Part fantasy, part thriller, all literary marvel, David Mitchell’s ambitious, mind-bending new novel defies genre. The Bone Clocks stretches the boundaries of time, space and immortality and further extends the literary maze of the author’s overlapping fictional worlds. It dabbles in metaphysics and roams across continents, ranging from 1980s England (striking miners, Margaret Thatcher, Talking Heads albums) to a ravaged, dystopian future (rationing, isolation, dependence on Chinese largesse). There’s so much going on, you would be exhausted if Mitchell weren’t such a superb stylist.
But there’s another force driving The Bone Clocks besides its intellectual and artistic heft. Like Mitchell’s masterpiece Cloud Atlas, this novel may ultimately slide into the realm of science fiction, but it never shortchanges the passions of real, recognizable life. What keeps you reading — avidly, nervously — is its geniune compassion for the human condition, for its celebration of our ability to suffer loss and still sacrifice, rendered chiefly in the form of working-class hero Holly Sykes.
Teenage Holly: defiant; rebellious; sexually precocious. “Being born’s a hell of a lottery,” she thinks resentfully, mulling the fortunate circumstances one can tumble into without even trying. Her dad owns a pub, no silver spoon in her mouth. But Holly has no idea what she’s really been born into, not yet.
Holly is 15 when The Bone Clocks opens in 1984. She has just slammed out of her house after a fight with her mother over her inappropriate older boyfriend, who immediately dumps her. Fuming and hurt, Holly decides to give her mother a scare by hiding out in the countryside for a few days. She runs into a classmate, Ed Brubeck (“a guy, yes, but not a total tosser. . . . People are icebergs, with just a bit you can see and loads you can’t”). She allows him to accompany her for a while, but they part ways, and then strange things begin to happen.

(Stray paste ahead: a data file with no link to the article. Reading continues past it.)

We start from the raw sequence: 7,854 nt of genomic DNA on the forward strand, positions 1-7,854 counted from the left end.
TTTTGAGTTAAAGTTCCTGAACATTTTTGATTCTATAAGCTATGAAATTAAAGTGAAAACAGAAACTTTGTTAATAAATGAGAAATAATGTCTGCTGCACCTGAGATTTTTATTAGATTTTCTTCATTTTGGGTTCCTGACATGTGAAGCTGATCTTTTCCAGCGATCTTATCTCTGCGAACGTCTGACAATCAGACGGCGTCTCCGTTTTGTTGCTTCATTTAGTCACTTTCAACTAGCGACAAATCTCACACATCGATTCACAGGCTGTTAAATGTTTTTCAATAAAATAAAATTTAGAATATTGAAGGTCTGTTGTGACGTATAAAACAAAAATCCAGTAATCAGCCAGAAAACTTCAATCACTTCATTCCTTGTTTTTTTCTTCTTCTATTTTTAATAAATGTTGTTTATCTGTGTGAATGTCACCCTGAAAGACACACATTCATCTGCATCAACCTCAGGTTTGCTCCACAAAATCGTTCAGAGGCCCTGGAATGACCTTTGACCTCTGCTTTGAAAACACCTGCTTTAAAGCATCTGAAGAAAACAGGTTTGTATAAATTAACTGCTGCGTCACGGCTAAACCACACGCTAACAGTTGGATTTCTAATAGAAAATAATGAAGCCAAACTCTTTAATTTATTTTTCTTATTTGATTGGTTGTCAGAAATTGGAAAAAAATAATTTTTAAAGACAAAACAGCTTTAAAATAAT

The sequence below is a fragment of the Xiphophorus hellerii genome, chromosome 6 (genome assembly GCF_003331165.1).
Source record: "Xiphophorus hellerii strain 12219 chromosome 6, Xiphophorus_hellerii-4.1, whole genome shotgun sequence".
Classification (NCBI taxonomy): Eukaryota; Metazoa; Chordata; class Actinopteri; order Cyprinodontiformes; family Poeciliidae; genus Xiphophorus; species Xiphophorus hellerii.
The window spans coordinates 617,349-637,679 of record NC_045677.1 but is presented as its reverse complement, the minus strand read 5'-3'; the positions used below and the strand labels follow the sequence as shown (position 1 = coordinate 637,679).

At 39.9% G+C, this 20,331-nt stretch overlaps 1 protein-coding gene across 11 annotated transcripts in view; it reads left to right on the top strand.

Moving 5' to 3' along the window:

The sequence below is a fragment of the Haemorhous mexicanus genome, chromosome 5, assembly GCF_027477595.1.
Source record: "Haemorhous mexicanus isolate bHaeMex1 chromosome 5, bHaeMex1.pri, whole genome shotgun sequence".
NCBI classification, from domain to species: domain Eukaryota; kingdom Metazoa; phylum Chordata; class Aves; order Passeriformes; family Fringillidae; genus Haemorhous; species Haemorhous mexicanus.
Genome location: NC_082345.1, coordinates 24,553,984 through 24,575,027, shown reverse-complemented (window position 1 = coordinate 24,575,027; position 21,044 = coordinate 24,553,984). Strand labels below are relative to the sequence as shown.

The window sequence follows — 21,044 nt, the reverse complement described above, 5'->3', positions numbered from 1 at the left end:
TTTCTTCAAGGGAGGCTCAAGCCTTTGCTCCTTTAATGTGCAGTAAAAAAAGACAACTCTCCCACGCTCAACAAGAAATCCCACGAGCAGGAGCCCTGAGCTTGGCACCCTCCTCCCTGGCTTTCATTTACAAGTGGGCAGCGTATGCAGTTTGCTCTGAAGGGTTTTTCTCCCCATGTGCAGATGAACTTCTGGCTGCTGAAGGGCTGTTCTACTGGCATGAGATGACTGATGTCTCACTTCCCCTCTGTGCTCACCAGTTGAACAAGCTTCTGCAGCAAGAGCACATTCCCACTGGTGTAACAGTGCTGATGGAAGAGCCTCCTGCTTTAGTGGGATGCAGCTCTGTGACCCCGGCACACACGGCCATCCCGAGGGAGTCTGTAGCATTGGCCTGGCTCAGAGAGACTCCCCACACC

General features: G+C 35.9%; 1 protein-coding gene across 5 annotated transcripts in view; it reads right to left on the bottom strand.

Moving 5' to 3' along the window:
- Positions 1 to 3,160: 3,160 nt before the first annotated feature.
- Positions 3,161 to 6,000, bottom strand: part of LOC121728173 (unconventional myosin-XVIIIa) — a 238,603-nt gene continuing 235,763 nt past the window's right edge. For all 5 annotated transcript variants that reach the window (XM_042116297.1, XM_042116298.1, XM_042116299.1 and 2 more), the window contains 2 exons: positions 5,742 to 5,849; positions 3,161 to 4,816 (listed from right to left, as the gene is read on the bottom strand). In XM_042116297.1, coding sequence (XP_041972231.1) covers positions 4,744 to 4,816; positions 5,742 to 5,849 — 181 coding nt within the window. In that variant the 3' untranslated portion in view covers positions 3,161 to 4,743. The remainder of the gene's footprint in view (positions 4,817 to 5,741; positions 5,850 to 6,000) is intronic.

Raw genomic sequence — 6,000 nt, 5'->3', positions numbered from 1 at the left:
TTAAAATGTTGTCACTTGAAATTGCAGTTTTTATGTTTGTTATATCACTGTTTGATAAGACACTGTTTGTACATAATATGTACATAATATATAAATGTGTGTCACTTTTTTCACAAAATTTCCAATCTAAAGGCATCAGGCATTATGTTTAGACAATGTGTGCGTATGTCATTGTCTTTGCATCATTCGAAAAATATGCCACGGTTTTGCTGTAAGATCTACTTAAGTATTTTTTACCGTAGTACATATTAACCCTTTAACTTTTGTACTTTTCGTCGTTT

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Unsettling events are familiar to Holly. As a child she heard voices she called the Radio People (“Not mad, or drooly, or specially scary, even, not at first . . . ”). But frightening they became, leading Holly to tell an adult, which resulted in a visit to a child psychiatrist named Marinus, who cures her, sort of.
But that cure doesn’t prevent the eventual tragedy that sends teenage Holly home to her family and haunts her for the rest of her life. Nor does it stop the invisible war that rages around her, which is destined — no, scripted — to draw her in.
The novel’s structure resembles but doesn’t copy that of Cloud Atlas; it’s chronological, more of a traditional mystery than an interlocking narrative puzzle. Who are these shadowy mystics who can visit you in your dreams and wipe your memory clean, and why are they meddling in human affairs?
New narrators appear, and their connections to Holly lure them into this complicated, unseen battle between good and evil, too: Hugo Lamb, a morally challenged Cambridge scholarship student; Holly’s old friend Ed Brubeck, who grows up to be a war correspondent numbed by tragedy; and Crispin Hershey, the “Wild Child of British Literature,” a boozing, embittered writer who has failed to live up to his early success (his hilarious and horrifying adventures on the book festival circuit make you wonder what Mitchell has encountered on his own rounds).
Several characters emerge who will be familiar to Mitchell fans, chief among them Lamb, who tormented the young protagonist of Mitchell’s semi-autobiographical coming-of-age novel, Black Swan Green. The appearance of Dr. Marinus, who appeared in The Thousand Autumns of Jacob de Zoet, presents a startling question: What is an 18th century doctor doing in ’80s London? Time and space are fluid in The Bone Clocks — Mitchell is working on something big here, creating worlds where reality and fantasy overlap seamlessly — so don’t be surprised to see further connections in his work.
The novel’s relentless pace is interrupted abruptly toward the end of the book, when Mitchell reveals the intentions of this secret group of mystics through lengthy monologues. With all the explanations of Anchorites and Atemporals and Blind Cathars of Something or Other, the momentum winds down, and its hold on you wavers. There’s too much exposition, too much explaining, and it begins to feel like a lecture.
But keep going. Mitchell redeems himself with an elegant twist and a final act that carries deep, well-earned emotional clout. The novel ends on a note that’s satisfying as well as heartbreaking. “You only value something if you know it will end,” Holly tells Hugo during their brief time together. What we value defines us, The Bone Clocks tells us. Sometimes it’s life. Sometimes it’s love. It’s definitely this book.
Connie Ogle is the Miami Herald’s book editor.